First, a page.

Another possibility is that Riddle discovered the Room of Requirement while he was a student at Hogwarts, but had never actually been in it as the Room of Hidden Things. This way, when he came to hide the diadem, he would have had an experience similar to Harry’s the first time he went – thinking “I need a place to hide this!” and then being absolutely stunned at the enormity of the place. And in Riddle’s case, he has no fallback plan, as he has to leave the castle immediately; so he simply hides the diadem there anyway, even though it’s clearly not as secure as it could be. After all, it’s still pretty darn hard to find!
And one more thing: think how interesting it would have been if some Ravenclaw had come across it while hiding something of their own, and recognized what it was! “Um, Professor Dumbledore? I think I found the lost diadem of Ravenclaw….”

Something Else You May Not Have Noticed

My favorite thing about the fact that the diadem is destroyed by the Fiendfyre is the fact that each of Voldemort’s Horcruxes (thus far) has been destroyed by a different person. And even more specifically, the list of people who did it: Harry Potter – diary; Albus Dumbledore – ring; Ron Weasley – locket; Hermione Granger – cup; and… (drumroll please…) CRABBE! It’s like a hilariously perfect game of “which of these is not like the others,” and I laugh every time I think of it.

The Wizarding World

I wonder what must be going through the heads of most of the students at Hogwarts this night – especially the younger ones. It’s hard to say what they know, or at least believe, about Voldemort; it’s certainly common knowledge that he’s returned, yet the coup of the Ministry and the Daily Prophet were silent and apparently unnoticed by the masses. Most likely Hogwarts has been in a state like it was near the end of Umbridge’s time there: officially nobody would know that Voldemort is running the government, or that Snape or the Carrows work for him. And officially, they know that Harry is wanted for questioning in Dumbledore’s death. But I’d be willing to bet most students, talking amongst themselves, have at least some idea of what’s really going on.
Still, though, think about what’s happened to them tonight: the students have all been awakened in the middle of the night and ushered to the Great Hall, where the wizarding world’s most wanted criminal is standing along with them, clearly with the full support and backing of the entire staff of the school. And then just as they’re digesting this, Voldemort’s voice comes through, making an amplified announcement throughout the school. And then you’re ushered to a room you never knew existed (with hangings for three houses, but not Slytherin), and through a secret passage to a dodgy bar. Where… what happens? Are they all just sitting in the Hog’s Head for the rest of the night, without Aberforth even around? Either way, it’s a night none of the students will ever forget.

Life at Hogwarts

It’s a shame that the Slytherins are such a loathsome bunch; not only does Pansy Parkinson rush to hand Harry over to Voldemort, but when the Great Hall is evacuated, not a single Slytherin stays behind to battle the Dark Lord. Many people (fans and book characters alike – think of the Sorting Hat, or Nick) have wished for the Slytherins to redeem themselves in some way, and I did find it disappointing when the table had cleared completely. But when you think about it, it does make sense, in a way. After all, the overwhelming majority of Slytherin students who are of age (and therefore able to stay and fight) are in Harry’s own year; whatever their internal feelings about Voldemort, they’re unlikely to take Harry’s side in an overt war. And then there’s simply the risk involved. While the table of reckless Gryffindors has twelve-year-olds dying to take on Death Eaters, we’ve certainly heard before about Slytherins, and how “when given a choice, we will always choose to save our own necks.” Of course Crabbe and Goyle still stuck around unnoticed, so it’s possible others have too, and we haven’t heard what became of Slughorn yet. Still… just too bad.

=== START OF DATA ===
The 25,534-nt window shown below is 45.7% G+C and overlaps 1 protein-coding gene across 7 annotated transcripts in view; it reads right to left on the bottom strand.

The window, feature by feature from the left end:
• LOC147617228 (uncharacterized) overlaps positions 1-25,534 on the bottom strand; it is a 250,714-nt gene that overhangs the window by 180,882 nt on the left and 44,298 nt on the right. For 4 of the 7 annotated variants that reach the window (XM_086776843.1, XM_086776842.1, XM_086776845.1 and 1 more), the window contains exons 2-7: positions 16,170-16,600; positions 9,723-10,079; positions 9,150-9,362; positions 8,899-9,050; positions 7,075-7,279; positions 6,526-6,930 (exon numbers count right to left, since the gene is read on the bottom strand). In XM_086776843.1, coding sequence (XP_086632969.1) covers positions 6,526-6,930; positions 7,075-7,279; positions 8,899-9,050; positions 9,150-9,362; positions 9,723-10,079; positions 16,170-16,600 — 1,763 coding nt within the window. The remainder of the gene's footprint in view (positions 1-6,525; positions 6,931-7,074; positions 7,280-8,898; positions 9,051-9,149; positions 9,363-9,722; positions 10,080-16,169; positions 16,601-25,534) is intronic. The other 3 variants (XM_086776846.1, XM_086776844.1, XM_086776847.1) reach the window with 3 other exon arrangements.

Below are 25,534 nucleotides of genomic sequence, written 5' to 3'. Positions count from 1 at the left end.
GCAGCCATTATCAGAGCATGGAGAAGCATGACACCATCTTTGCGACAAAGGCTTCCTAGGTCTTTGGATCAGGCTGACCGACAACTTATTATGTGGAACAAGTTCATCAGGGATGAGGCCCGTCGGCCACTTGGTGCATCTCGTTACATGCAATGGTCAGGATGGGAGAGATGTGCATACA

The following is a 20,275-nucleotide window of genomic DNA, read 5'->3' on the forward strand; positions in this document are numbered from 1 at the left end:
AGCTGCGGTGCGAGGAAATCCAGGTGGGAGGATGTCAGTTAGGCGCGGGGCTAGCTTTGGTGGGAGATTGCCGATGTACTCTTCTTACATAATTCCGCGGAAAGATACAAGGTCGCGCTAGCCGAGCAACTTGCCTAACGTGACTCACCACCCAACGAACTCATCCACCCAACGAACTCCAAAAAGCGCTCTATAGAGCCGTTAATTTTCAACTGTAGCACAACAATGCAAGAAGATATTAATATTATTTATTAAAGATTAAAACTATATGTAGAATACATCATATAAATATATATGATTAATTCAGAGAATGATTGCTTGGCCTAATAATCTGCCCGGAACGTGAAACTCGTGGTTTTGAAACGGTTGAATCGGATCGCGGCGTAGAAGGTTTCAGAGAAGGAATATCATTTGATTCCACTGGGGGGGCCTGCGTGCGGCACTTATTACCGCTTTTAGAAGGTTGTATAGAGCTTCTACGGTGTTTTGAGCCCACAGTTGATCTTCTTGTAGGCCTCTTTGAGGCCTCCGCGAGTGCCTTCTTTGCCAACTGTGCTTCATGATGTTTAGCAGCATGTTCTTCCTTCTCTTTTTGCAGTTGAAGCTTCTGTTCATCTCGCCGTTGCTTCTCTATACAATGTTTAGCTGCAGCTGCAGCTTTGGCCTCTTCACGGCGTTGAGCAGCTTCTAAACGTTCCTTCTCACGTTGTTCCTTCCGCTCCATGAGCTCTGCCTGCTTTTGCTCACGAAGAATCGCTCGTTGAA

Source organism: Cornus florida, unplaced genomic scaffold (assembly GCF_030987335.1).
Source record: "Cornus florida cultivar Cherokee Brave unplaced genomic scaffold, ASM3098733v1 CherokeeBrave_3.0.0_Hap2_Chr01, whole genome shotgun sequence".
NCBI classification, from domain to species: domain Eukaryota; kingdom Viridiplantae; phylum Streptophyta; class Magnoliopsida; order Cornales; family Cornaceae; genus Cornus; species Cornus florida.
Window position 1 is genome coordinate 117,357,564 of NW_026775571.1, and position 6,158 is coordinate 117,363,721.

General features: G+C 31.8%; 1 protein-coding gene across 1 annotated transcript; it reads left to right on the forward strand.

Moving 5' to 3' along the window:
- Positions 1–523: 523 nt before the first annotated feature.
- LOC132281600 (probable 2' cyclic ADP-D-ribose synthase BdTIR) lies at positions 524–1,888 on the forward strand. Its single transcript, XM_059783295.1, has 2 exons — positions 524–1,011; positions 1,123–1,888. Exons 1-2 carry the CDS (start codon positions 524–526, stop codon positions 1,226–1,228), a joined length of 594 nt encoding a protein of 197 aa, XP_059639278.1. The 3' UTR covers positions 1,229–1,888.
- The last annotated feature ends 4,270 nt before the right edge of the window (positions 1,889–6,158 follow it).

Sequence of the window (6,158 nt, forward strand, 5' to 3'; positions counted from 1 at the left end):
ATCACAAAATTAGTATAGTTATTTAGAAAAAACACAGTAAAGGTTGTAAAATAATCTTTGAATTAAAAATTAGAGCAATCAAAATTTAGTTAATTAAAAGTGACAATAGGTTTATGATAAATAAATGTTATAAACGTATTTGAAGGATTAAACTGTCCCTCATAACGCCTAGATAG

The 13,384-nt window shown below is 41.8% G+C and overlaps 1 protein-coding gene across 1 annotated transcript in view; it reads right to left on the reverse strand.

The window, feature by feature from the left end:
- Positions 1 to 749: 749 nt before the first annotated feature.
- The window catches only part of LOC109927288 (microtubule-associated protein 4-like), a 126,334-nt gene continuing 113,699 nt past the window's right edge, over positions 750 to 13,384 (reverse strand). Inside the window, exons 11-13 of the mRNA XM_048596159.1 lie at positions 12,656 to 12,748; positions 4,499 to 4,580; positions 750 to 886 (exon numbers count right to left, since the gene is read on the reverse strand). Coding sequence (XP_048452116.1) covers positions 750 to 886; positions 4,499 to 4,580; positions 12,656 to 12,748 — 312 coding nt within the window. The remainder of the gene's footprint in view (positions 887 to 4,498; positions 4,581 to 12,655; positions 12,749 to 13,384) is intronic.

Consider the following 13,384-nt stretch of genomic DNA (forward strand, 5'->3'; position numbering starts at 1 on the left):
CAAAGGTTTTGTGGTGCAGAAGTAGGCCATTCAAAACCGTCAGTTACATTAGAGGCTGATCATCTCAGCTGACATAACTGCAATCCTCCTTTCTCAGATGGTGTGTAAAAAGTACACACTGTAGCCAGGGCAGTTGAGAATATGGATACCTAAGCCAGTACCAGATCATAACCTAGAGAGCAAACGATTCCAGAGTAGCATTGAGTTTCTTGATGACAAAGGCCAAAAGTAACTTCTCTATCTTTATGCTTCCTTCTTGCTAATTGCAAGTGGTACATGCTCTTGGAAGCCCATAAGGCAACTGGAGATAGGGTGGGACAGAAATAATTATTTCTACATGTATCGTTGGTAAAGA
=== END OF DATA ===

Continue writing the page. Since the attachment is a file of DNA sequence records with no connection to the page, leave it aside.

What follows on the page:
Full Circle

While reading the scene between Harry, Crabbe, and Goyle, I can’t help but think of the first time those four met together, as eleven-year-olds on the Hogwarts Express. And especially these lines:

Draco… turned back to Harry. “You’ll soon find out some wizarding families are much better than others, Potter. You don’t want to go making friends with the wrong sort. I can help you there.”
He held out his hand to shake Harry’s, but Harry didn’t take it.
“I think I can tell who the wrong sort are for myself, thanks,” he said coolly.

Six and a half years after Draco quite literally extended a hand of friendship to Harry and Harry turned him down, the tables have been beautifully reversed: Draco and his friends are now trying to end Harry’s life, yet when they inadvertently put themselves in danger as well, Harry just as literally extends his hand, pulls Draco onto his broom, and saves his life. It’s a brilliant metaphor for these two characters: Draco offering, through a handshake, something entirely about image and prestige, which Harry doesn’t care for; and Harry, later, offering his hand for something so much more real – saving a life – despite Draco’s just having proven his disrespect for Harry’s. What a conclusion to years of a fascinating relationship.

130 Responses to “The Battle of Hogwarts”

  1. Loving those fiendfyre pictures, the colours just right to make it feel like real fire in my mind.

  2. Also another point about Draco, throughout the books Harry refers to Crabbe and Goyle as Draco’s hangers on, body guards etc but in one moment Draco I think shows that he does actually care about them as friends. That moment when he asks and Ron just bluntly says there dead.

    Also for the Slytherin’s I don’t think many are given the choice to stay, they’re rounded up and moved on and though its not clear in a later chapter when a bunch of people join the fight to help those already there, coming from Hogsmeade, I’d like to think that some of them are Slytherins coming to their aide. I also think that it maybe Slughorn who sounds the alarm to get all those people there, he does have the connections after all